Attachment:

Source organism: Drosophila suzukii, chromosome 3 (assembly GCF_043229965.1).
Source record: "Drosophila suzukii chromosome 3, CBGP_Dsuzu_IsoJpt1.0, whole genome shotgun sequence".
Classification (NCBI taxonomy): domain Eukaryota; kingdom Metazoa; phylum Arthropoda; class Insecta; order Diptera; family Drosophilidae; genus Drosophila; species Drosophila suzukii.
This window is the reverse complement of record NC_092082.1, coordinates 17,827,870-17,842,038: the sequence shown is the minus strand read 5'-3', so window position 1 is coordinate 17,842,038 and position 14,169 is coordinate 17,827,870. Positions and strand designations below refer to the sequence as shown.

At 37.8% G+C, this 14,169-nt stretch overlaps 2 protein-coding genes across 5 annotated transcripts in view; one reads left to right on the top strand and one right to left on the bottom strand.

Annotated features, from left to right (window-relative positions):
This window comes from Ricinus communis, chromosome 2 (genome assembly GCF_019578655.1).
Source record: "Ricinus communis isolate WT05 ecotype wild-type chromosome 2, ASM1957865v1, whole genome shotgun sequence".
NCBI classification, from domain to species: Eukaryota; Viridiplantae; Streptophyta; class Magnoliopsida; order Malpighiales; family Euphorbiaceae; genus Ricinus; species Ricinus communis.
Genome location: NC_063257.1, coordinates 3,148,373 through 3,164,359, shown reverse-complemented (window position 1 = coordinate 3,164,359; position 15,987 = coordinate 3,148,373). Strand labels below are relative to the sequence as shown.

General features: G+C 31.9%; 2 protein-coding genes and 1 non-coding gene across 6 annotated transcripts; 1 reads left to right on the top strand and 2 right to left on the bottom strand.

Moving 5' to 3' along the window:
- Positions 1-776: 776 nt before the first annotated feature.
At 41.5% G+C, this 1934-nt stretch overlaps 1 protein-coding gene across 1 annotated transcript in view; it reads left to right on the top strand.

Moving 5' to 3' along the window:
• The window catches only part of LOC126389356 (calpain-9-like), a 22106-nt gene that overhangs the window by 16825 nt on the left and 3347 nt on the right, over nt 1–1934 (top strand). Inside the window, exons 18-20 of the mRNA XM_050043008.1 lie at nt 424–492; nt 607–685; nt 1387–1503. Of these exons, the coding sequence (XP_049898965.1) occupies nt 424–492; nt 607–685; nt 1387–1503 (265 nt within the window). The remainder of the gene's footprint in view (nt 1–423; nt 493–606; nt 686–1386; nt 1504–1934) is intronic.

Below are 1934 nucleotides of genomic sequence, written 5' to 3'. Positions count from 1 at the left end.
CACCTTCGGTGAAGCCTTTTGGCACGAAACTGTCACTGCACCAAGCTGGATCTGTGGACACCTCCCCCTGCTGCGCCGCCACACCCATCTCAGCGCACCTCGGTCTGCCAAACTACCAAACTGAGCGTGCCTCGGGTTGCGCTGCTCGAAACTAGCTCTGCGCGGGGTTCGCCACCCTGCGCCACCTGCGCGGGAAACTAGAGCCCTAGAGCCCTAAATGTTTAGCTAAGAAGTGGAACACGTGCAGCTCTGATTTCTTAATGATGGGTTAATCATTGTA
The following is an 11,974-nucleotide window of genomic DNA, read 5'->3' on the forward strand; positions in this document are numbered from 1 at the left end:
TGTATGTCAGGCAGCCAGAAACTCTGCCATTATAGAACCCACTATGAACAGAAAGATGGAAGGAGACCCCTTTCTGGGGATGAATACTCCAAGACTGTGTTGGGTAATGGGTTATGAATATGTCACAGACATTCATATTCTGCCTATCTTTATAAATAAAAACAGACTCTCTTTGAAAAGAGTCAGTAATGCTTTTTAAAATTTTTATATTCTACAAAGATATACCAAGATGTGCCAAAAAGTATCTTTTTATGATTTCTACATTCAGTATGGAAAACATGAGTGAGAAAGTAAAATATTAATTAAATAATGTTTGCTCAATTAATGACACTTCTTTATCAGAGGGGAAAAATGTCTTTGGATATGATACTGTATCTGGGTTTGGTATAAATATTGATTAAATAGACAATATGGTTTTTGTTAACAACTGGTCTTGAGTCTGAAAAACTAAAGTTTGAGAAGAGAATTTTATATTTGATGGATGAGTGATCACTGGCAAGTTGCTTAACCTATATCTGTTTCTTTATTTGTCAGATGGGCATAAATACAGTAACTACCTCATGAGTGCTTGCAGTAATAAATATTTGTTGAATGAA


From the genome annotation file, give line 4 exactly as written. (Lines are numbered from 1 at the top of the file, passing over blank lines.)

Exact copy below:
This window is the reverse complement of record NC_092082.1, coordinates 17,827,870-17,842,038: the sequence shown is the minus strand read 5'-3', so window position 1 is coordinate 17,842,038 and position 14,169 is coordinate 17,827,870. Positions and strand designations below refer to the sequence as shown.